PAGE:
There are (increasingly debunked) reasons why, when it comes to being regarded as captaincy material, bowlers are put in the shade. It was nice then to see Pat Cummins throwing a bit of his own as he took up the reins of Australia following Tim Paine’s departure from moral purity. Alongside the standard stuff about being incredibly honoured, Cummins’ acceptance tweet referred to “my man Steve Smith” and included a photo of the two of them celebrating a victory together. All as expected, except that the photo showed Smith, agitating rival for the role and newly appointed vice-captain, cast as a besotted Barbie to Cummins’ particularly buff Ken. It was, intentional or not, a superb bit of bitch-slapping to kick off his tenure.
Admittedly it is possible Australia’s new captain merely googled for a snap of the two and chose that one. Probably actually quite likely in truth, but it should be hoped there was a more sinister motive lurking. After the last few years of nauseating ethical preening under Paine, it would be welcome if Australian captains could just get back to openly being fucken’ pricks. Not a criticism, just a request. If that photo choice is an early indication Cummins is moving from being Justin Langer’s dream son-in-law to more like Donald Trump’s actual son-in-law then everyone should welcome it.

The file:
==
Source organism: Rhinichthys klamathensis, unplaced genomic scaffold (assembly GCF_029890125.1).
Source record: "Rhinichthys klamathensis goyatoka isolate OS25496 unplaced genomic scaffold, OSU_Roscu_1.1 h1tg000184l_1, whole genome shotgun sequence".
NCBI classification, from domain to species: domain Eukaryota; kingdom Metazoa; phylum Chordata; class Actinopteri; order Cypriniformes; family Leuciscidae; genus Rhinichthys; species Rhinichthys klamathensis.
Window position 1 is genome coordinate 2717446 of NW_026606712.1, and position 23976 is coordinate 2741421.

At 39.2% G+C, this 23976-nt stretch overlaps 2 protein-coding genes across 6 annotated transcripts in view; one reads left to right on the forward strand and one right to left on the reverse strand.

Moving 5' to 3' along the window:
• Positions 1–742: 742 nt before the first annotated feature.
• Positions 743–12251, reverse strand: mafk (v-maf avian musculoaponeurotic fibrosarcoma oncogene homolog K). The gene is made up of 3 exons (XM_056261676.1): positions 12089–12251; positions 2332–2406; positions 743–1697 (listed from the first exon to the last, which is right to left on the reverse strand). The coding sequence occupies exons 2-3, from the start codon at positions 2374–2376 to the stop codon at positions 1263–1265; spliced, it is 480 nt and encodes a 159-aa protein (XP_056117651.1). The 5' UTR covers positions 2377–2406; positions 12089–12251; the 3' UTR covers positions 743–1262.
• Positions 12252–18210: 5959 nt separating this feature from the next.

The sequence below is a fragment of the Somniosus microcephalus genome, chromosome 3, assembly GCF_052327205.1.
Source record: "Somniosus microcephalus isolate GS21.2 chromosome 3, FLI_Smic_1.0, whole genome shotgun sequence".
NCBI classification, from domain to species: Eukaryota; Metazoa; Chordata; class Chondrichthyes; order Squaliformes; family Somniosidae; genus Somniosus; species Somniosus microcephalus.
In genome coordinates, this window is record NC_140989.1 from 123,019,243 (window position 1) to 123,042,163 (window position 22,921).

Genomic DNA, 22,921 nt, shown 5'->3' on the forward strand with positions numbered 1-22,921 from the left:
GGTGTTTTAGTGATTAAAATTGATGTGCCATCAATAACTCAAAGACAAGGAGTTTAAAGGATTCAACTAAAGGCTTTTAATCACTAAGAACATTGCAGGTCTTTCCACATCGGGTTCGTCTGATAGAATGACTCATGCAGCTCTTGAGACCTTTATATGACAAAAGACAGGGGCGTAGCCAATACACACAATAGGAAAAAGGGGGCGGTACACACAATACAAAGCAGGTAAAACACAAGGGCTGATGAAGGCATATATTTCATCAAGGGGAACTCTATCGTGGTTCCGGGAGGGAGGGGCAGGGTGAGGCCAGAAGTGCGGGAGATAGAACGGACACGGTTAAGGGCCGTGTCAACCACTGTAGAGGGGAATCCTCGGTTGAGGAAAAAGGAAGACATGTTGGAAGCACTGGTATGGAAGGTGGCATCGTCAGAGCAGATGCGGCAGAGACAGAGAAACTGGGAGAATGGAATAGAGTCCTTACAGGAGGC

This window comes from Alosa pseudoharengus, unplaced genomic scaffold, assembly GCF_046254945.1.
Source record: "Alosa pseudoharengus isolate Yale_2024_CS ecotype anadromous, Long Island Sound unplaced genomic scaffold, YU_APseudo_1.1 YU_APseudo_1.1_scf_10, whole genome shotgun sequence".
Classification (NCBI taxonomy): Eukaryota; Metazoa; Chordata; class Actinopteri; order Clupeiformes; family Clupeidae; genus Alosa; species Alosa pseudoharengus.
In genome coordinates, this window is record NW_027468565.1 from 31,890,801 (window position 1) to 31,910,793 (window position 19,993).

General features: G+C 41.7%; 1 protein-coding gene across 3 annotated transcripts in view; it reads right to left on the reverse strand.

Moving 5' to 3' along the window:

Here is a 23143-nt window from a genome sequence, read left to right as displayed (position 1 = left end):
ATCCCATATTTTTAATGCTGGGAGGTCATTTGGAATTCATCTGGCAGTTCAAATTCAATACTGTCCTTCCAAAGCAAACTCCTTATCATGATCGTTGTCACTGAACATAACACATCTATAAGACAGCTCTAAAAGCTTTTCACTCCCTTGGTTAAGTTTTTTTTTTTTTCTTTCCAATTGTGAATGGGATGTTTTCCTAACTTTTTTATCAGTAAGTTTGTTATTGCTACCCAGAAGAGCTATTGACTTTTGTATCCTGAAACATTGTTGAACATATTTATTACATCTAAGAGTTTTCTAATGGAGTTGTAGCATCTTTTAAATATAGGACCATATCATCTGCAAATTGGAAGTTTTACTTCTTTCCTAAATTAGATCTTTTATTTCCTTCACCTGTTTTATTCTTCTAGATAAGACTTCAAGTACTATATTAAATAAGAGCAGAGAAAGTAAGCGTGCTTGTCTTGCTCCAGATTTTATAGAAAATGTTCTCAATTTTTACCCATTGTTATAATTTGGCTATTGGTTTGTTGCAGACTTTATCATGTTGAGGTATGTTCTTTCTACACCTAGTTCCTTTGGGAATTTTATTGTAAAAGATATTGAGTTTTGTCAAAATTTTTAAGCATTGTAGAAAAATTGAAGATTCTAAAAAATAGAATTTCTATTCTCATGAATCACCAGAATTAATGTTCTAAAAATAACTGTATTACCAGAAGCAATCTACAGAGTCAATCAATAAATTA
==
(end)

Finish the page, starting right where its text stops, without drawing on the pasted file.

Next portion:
There has also been some talk of Nathan Lyon being unlucky to never get a look in for captain but here, as in Sandpapergate, the adroit eyes of South African cameramen come into play. On debut in Cape Town, Cummins tore through South Africa in their second innings then ably escorted Mitchell Johnsons’s thumping biceps to a one-wicket win. As Australia moved towards victory Lyon, next and last in, sat terrorised on the balcony, his hunched, chelonian trepidation not missed by the ever watchful SuperSport crew. It certainly wasn’t the look of a leader, future or otherwise. And, in any case, the off-spinner himself has now said he is happy just being guardian of the team song, which could be regarded as both ludicrous and ludicrously unambitious until you recall Simon Katich once literally strangled Michael Clarke for not singing it.
In reality there was only ever one clear rival to Cummins and that was Smith, who can also have much cause to regret Paine’s fruity texts. Australia’s keeper didn’t just end his own career with them, he effectively kiboshed any residual chance Smith had of resuming the role. Once scandal, probably of any sort, came into play it was curtains for the former skipper’s hopes. That it was a scandal involving the man sent in, like some cricketing Winston Wolf, to clean up Smith’s initial mess meant the world’s best batsman had to shuffle over - something he is at least accustomed to doing - and make way for Big Pat.
Ultimately thwarted, Smith had made no secret of his desire to reclaim the role snatched away from him by Cameron Bancroft’s shifty underpants. When Cummins captained New South Wales for the first time last season, Smith was asked about his team mate's performance: “'I don’t think there was too much to do - not a tough day,' was the possibly accurate but certainly catty assessment. That photo from Cummins was an equally feline riposte. What a leadership group this could turn out to be.